With all due respect to Mr. Abdul-Jabbar, he was a far better basketball player than he is an apologist. To be fair, Abdul-Jabbar is far from alone in his defense of Islam. After every attack in the name of Allah, many people hasten to disavow the connection between the Islamic faith of the terrorists and their murderous actions. Whether it’s 9/11, the London bombings, or the ISIS beheadings—it’s always the same refrain: Attacks carried out by radical Muslims have nothing to do with the religion of Islam. But the sad truth is that the so-called “religion of peace” is responsible for more deaths and violence than any other religion in the world.
Shockingly, even French President François Hollande repeated this mantra after the recent murder of more than a dozen journalists and several Jews by Muslim jihadists in Paris. And it won't be long for we see articles scrambling to create some distance between the Islamic faith and the mass killings of Christians by the Islamic group Boko Haram. But is it true? Are we to believe that Islam has nothing to do with the record levels of deaths and violence “in the name of Allah”?
Of course, Christians don’t believe that every insane person who does something “in the name of Jesus” has a right to speak for all Christians. As Kareem Abdul-Jabbar pointed out, “When the Ku Klux Klan burns a cross in a black family’s yard, Christians aren’t required to explain how these aren’t really Christian acts.”
But there’s a tremendous difference between the relationship of Christianity to the K.K.K. and the relationship of Islam to Muslim terrorists. The difference is this: when Klan members burn crosses or promote their racism, they are opposing the plain teachings of the Bible. Jesus calls us to love our neighbors (Matt. 22:39), and he also tells us that persons of every color and culture are equal in him (Col. 3:11). Furthermore, Jesus left us an example in suffering for doing good—not causing others to suffer—and he calls us to follow in his steps (1 Pet. 2:20-23).
In other words, when people commit horrific acts “in the name of Jesus,” it is because they are completely unlike Jesus in every respect. Their actions are opposing—not fulfilling—the teachings of the Bible.
What the Quran Says About Other Beliefs
The same is not true when it comes to Islam. By most conservative counts, the Quran contains over 100 passages that call Muslims to take up arms against unbelievers in the name of Allah.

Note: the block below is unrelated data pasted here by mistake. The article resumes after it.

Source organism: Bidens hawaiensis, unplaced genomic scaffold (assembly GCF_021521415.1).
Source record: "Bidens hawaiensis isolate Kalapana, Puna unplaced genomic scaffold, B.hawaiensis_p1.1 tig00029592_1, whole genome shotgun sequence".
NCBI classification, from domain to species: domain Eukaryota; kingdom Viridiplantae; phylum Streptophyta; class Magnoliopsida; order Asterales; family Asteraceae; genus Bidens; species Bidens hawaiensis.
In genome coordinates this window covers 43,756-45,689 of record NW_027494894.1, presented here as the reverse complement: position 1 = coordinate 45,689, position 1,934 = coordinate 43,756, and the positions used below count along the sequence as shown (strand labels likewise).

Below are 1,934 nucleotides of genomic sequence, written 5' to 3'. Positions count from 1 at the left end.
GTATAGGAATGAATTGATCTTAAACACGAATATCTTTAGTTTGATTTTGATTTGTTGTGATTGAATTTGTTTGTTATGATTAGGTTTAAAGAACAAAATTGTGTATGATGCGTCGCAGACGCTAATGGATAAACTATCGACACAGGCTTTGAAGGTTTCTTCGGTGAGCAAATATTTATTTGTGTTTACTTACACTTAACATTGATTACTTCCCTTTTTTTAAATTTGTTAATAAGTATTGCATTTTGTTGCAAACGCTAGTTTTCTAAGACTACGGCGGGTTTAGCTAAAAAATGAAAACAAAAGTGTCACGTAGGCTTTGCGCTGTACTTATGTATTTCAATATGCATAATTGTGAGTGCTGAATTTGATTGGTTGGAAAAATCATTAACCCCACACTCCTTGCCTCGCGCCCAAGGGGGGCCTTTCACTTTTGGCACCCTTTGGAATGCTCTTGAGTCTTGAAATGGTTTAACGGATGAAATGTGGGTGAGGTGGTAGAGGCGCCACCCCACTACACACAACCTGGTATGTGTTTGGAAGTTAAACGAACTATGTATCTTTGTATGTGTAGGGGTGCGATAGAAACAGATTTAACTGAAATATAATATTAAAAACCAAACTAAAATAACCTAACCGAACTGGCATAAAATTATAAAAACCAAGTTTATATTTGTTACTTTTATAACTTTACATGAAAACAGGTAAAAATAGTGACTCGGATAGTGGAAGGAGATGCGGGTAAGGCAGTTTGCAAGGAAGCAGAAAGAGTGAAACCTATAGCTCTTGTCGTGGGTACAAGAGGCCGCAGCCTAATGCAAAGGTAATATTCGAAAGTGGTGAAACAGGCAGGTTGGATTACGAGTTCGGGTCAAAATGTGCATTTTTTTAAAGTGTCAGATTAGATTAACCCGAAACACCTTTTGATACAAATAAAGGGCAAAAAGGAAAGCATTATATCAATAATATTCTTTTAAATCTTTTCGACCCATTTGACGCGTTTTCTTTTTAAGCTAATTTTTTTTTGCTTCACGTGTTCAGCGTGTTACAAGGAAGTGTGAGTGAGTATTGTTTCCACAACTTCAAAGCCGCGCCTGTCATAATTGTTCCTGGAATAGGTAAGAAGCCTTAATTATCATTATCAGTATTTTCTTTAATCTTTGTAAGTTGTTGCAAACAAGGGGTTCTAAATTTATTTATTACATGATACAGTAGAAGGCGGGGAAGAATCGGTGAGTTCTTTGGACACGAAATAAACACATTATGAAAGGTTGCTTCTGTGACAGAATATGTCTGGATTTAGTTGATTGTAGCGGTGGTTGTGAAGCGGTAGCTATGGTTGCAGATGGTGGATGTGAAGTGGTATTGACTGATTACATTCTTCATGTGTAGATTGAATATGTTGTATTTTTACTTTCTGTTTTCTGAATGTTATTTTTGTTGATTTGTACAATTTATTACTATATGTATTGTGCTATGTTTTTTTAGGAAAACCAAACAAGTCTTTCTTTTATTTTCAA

“Kill them [unbelievers] wherever you find them… And fight them until there is no more unbelief and worship is for Allah alone” (Quran 2:191-193).
“Strike off their heads and strike from them every fingertip” (Quran 8:12).
“Allah has purchased from the believers their lives and their properties; in exchange for that they will have Paradise. They fight in the cause of Allah, so they slay and are slain” (Quran 9:111).
“Truly Allah loves those who fight in His cause in battle array…” (Quran 61:4)
“The Messenger of Allah said: I have been commanded to fight against people till they testify that there is no god but Allah, and that Muhammad is the messenger of Allah” (Sahih Muslim 1:33).
The word translated “fight” in many of the verses above is the infamous word jihad, which loosely means “struggle.” And while it’s true that “jihad” can sometimes refer to the “inner struggle” of a faithful Muslim against sin, it’s plain that an “inner struggle” is not the meaning of passages that call for the removing of heads and fingers from every infidel. Indeed, virtually every major Muslim jurist (specialists of Islamic law) have understood that jihad was an inherently militaristic term for centuries.
Therefore, when Muslim terrorists take up the call to arms in the name of Allah, they are fulfilling the Quran, not opposing it.
The True Source of Peace
At this point, some will object (they always do) that most Muslims are peaceful people. This is quite true, and we can be thankful it is so. But we must remember that a Muslim’s peacefulness is inconsistent with the Quran's full teachings. In other words, most Muslims are not peaceful because of Islam but in spite of Islam. The Japanese journalist Kenji Goto, who was recently beheaded by ISIS militants, wrote in 2010, "Hate is not for humans. Judgment lies with God. That's what I learned from my Arabic brothers and sisters." Sadly and ironically, Goto’s 'Arabic brothers and sisters' could not have learned such a peaceful philosophy from the Muslim holy book. Indeed, his final encounter in this life was with Muslims following Quranic directives to the letter.
In the end, there is no really comparison between Mohammed and Jesus. One says, ‘Blessed are you when you persecute,’ (Quran 9:111). The other says, ‘Blessed are you when others persecute you’ (Matt. 5:11). One says, ‘Go and kill’ (Quran 47:3-4). The other says, ‘Come and die’ (Luke 9:23). One says, ‘Fight until you are victorious’ (Quran 61:9). The other has already won the victory for us (1 Cor. 15:57).
There is only one religion of peace, and it comes from the Prince of Peace himself, Jesus Christ.
Doug Ponder is one of the founding pastors of Remnant Church in Richmond, VA, where he serves in many of the church’s teaching ministries. He has contributed to several published works and is the author of Rethink Marriage & Family. His interests include the intersection of theology, ethics, and the Christian life. Follow him on Facebook orTwitter.